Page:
The service and resources you need from an employee benefits broker depend entirely on your company’s priorities, size, the complexity of benefit programs, needs, and budget. Meet with top prospects to discuss options, clarify needs, ask questions and determine the right level of support to feel fully supported in plan selection, implementation and ongoing management.
Meet With Potential Candidates
Meeting with potential employee benefits brokers is one of the essential steps in choosing a partner. Phone calls and emails can only reveal so much about chemistry, trust, recommendations and the ability to work closely together. Face-to-face discussions are essential for evaluating partnership potential.
When meeting brokers, be open and honest and ask tough questions. Include details about your business, number of employees, budget, priorities, and benefit programs, including complexity. Discuss needs thoroughly so brokers understand the unique situation they would support if selected as your partner. See how they propose solutions that balance what’s important to you with available resources. Evaluate recommendations based on logic and rationale, not just proposals for particular products or services.
Determine the level of accountability and hands-on management that feels right. Discuss providing only recommendations and quotes versus full administration responsibility. Make sure a broker’s offered involvement suits what you envision needing for your plans and potential changes ahead. Transition responsibility in a way that feels like building a trusted partnership rather than simply handing off tasks.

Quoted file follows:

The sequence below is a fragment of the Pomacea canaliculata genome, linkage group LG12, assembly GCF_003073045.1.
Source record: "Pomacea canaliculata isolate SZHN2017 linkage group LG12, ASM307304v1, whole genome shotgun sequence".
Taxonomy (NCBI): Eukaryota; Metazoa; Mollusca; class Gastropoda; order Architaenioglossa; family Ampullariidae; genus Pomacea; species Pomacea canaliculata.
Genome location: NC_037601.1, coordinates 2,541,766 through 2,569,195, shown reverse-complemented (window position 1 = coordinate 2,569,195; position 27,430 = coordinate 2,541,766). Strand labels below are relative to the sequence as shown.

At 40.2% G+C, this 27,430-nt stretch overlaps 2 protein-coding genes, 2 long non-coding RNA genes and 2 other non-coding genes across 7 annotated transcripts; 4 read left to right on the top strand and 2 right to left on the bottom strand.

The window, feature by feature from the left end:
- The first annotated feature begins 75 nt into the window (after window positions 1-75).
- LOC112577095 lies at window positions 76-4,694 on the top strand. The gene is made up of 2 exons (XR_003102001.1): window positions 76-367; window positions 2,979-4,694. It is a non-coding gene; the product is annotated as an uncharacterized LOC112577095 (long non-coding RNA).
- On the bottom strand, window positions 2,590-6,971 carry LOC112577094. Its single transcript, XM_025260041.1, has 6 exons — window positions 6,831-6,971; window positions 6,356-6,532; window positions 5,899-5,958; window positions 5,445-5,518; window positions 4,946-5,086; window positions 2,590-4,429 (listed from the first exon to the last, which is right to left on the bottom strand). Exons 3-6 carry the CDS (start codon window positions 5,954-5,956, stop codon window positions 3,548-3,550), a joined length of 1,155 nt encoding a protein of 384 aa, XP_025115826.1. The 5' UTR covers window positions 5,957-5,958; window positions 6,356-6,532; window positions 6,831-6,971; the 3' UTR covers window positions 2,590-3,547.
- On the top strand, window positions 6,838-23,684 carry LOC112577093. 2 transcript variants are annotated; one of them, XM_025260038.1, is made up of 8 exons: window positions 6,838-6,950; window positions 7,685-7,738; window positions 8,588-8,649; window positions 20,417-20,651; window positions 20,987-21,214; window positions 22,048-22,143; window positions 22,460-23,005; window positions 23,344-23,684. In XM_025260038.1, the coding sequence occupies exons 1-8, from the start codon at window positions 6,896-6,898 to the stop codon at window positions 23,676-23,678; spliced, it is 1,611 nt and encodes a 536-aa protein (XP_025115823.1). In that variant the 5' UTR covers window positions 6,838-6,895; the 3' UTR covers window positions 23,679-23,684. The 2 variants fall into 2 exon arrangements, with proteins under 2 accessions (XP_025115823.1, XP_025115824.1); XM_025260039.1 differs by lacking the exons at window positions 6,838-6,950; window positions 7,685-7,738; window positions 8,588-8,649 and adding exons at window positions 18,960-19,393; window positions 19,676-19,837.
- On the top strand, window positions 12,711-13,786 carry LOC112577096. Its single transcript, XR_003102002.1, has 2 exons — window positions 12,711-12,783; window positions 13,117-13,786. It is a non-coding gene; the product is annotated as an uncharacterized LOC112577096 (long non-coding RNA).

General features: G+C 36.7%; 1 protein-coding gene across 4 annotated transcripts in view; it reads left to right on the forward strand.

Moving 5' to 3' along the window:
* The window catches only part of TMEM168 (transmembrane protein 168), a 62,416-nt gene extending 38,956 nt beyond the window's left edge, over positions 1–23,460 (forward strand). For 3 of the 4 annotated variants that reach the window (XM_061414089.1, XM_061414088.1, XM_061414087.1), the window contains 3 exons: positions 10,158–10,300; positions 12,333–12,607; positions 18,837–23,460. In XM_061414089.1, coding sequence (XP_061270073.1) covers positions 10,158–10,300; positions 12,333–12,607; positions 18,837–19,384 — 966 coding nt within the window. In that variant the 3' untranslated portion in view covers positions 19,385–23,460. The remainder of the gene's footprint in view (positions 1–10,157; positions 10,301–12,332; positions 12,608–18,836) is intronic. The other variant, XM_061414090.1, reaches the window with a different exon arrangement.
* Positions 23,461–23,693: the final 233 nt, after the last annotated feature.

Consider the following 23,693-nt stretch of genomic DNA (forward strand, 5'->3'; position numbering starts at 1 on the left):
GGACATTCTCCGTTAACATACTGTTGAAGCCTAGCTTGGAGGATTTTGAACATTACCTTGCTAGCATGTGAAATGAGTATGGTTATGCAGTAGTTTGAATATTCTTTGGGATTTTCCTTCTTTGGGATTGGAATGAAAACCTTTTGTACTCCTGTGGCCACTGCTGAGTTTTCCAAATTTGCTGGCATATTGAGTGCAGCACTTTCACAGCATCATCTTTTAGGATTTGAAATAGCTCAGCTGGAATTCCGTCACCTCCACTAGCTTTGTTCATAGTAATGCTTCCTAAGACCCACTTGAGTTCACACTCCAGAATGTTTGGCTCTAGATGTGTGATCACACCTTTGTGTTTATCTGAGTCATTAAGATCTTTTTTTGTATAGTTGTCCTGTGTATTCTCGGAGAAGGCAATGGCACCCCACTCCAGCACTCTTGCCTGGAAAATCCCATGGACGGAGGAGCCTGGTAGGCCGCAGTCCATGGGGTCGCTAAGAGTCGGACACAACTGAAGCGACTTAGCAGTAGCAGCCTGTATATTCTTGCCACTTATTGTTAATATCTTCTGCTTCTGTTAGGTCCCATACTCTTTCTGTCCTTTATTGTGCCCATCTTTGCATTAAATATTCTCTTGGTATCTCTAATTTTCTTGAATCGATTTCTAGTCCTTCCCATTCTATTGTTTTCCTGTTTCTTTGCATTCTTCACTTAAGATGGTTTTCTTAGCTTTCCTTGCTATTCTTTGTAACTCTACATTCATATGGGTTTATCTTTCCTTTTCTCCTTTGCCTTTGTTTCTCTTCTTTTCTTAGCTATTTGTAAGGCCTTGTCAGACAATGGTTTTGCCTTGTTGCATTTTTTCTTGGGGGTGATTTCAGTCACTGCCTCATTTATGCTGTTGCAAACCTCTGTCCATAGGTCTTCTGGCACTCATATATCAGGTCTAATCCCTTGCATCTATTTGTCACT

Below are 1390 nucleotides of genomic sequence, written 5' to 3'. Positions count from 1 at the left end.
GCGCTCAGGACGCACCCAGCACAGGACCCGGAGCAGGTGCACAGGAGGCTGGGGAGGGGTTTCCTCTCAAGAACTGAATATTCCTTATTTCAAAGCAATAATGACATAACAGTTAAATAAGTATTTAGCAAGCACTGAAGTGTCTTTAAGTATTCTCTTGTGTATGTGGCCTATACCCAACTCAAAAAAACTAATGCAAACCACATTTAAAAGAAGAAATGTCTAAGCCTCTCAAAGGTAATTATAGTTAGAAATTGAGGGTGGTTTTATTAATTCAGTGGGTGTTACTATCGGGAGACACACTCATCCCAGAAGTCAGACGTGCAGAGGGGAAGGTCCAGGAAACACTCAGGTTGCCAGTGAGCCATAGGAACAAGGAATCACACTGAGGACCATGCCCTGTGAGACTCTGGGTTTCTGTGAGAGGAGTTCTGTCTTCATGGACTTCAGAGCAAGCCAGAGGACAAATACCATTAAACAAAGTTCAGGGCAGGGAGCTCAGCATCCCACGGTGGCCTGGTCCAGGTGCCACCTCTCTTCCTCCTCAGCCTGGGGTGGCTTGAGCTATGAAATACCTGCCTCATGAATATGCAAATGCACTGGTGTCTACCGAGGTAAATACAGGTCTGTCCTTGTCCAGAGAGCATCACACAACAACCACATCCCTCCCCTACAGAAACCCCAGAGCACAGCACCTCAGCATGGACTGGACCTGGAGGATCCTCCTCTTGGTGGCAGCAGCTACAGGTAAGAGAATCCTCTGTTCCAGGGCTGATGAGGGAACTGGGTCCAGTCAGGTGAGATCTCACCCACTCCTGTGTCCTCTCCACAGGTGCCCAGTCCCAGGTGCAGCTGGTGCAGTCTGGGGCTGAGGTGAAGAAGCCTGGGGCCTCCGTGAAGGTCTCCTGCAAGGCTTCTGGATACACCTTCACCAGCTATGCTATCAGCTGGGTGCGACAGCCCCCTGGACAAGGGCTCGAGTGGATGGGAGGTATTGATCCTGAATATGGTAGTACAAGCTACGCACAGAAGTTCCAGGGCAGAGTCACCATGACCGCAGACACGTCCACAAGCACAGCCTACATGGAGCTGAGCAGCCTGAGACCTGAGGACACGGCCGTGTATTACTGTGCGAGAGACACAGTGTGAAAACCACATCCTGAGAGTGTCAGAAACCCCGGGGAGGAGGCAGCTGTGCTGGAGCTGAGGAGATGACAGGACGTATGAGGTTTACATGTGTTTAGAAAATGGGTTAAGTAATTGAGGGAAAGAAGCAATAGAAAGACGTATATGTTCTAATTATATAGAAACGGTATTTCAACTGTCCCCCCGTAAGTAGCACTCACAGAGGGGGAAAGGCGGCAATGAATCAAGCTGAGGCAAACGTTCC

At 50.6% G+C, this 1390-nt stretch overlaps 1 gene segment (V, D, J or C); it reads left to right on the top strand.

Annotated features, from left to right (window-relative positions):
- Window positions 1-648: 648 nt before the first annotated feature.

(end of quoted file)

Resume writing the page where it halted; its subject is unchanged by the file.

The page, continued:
Inquire about the experience, approach, available resources, responsiveness, ethics, fees, innovation, etc. Get thorough, confident answers to even challenging queries. Satisfied, reputable brokers will welcome the opportunity to discuss how they work, the resources in their arsenal and key philosophies to put their clients at ease. Discuss the next steps in the process, any additional information needed and availability/responsiveness. Understand availability for questions and issues, not just officially “on the books” time. Look for a hands-on partner, not just another vendor.
While qualifications, experience, quality of service, and resources matter, trust your instincts. Comfort and confidence in the broker’s recommendations and partnership potential will determine success. Take time to find an advisor you feel good about rather than one that seems suitable. The strongest, longest-lasting working relationships are built on mutual understanding, trust and “just knowing” rather than a laundry list of qualifications.
Review The Proposals and Costs of Benefits Broker
Compare your top prospects’ recommendations, suggestions and potential costs to determine the best value and balance of benefits, service and price.
Evaluating proposals objectively based on meeting key goals rather than any single product or fee structure leads to a partnership that will serve you well for years. Look at the pros and cons of different options to feel fully confident in the right choice rather than simply suitable.
Consider recommendations for:
- Health insurance plans – Review coverage levels, provider networks, premium costs, limits, copays, and overall plan designs. Choose options that meet minimum legal requirements and your ideal balance of comprehensive care and affordability.
- Additional benefits – Discuss life, disability, dental, vision, retirement plans, voluntary benefits, wellness programs, paid time off policies and more based on needs and budget. Compare recommended strategies for a benefits package that meets and exceeds expectations.